Culture

How Microsoft showed me what happiness really is

Technically Incorrect: Microsoft's Project Oxford claims to identify the real emotions behind pictures of faces. So I experimented with it and discovered I'm not who I thought I was.

Technically Incorrect offers a slightly twisted take on the tech that's taken over our lives.


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This is what 60 percent happy looks like.

Business Presence/Microsoft; screenshot by Chris Matyszczyk/CNET

I get the occasional email from readers. It's the same email, more or less.

It reads: "I wish you'd stop using that profile picture from when you were in prison." It's just an orange shirt. Truly.

I finally did something about it. I went to the astounding professionals at Business Presence.

They ask you to give them three words that you want your profile picture to express (my first effort: "Who the hell?"). Then they scout for custom backgrounds, help you choose clothes and take hundreds of pictures from which you select the one that works for you.

Then along came Microsoft with its Project Oxford. This fascinating tool uses machine learning and emotion-recognizing technology to determine what your face is really projecting in images.

Microsoft demonstrated this tool in London at the company's Future Decoded Event on Wednesday. And what a deep tool it is.

I know this is the selfie-centered era, but I don't go around taking too many of those. I'm distantly related to Shrek. What, then, would Microsoft make of my new professional profile pictures?

The first revelation is that, despite my thinking that I project some form of subjective warmth (because that's what you're supposed to do in pictures, isn't it?) Microsoft says that in many of my favored pictures I project little but neutrality.

Neutrality? I ask you. Actually, we could ask the Technically Incorrect commenters.

The more pictures I entered into the very simple tool, the more it became clear that in pictures I'm devoid of anger, contempt, disgust, fear or sadness (fooling oneself is an art). My posing apparently operates only on the axes of happiness and neutrality. That's what too many years working in advertising can do to you.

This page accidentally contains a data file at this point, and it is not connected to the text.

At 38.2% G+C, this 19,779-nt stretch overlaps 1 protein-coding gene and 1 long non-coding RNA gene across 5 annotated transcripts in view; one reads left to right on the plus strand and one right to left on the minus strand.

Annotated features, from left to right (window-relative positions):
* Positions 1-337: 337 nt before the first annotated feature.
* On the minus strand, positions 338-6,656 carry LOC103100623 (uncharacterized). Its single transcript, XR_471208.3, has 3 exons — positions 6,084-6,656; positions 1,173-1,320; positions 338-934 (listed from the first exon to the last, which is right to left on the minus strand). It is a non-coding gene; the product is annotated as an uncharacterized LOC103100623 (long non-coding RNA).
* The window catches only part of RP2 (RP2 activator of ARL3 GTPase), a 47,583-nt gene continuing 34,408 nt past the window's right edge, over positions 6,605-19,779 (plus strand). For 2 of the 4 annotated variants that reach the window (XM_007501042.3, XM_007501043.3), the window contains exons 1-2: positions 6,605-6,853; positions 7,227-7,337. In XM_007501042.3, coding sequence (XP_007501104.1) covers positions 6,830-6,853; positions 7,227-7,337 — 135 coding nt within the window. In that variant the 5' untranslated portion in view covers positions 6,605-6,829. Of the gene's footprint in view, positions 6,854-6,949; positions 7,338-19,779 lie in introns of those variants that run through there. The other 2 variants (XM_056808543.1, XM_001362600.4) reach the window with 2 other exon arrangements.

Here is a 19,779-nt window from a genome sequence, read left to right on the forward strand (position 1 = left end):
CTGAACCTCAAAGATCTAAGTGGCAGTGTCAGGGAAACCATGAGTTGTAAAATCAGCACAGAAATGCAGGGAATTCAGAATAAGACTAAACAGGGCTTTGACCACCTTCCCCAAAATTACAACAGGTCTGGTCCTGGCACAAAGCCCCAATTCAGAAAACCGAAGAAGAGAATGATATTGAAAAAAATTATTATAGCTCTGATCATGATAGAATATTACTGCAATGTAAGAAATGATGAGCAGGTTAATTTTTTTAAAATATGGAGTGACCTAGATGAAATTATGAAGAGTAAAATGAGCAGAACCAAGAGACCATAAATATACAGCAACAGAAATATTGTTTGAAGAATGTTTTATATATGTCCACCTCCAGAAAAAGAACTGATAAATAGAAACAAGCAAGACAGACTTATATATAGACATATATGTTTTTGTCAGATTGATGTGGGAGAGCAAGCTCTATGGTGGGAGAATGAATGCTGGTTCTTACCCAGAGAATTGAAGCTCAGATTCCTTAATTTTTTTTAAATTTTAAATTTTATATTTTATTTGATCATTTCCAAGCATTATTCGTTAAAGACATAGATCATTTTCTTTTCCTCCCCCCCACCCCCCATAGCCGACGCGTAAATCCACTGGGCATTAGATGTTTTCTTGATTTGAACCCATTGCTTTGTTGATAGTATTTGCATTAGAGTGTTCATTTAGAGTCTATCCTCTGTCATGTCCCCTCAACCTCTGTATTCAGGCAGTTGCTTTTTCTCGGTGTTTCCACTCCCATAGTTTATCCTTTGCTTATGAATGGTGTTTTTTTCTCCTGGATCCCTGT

Microsoft's machines concluded that the one picture that I've ended up using the most emits almost 39 percent neutrality and 60 percent happiness. Which is around 64 percent more neutrality and 72 percent more happiness than I normally emit.

As far as I remember, this was a picture the photographer caught when I was off-guard commenting on something faintly silly that the makeup expert had said.

Can it be that even when we think we're projecting, say, wryness, other people see something entirely different? Can it be that when we think we're fooling people, we're really not that good? Will we ultimately come to rely on machines to help us project the precise things we want to express?

You may want to try this absorbing tool on your own pictures. I'd also recommend you upload some pictures of, say, your lover. Naturally, I did this and naturally she has far more emotional breadth that I can evidently muster.

This experiment was a vast step forward from Microsoft's attempt earlier this year to see things in faces. The idea was to use similar software to tell someone's age from their face. In my case, the machine claimed I had no face at all.

Now I have a face that projects just two emotions, one of which isn't really much of an emotion at all.

By this time next year, I hope to have found some nuance. Happy nuance, that is.

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And this is what 99.9 percent happy looks like.

Business Presence/Microsoft; screenshot by Chris Matyszczyk/CNET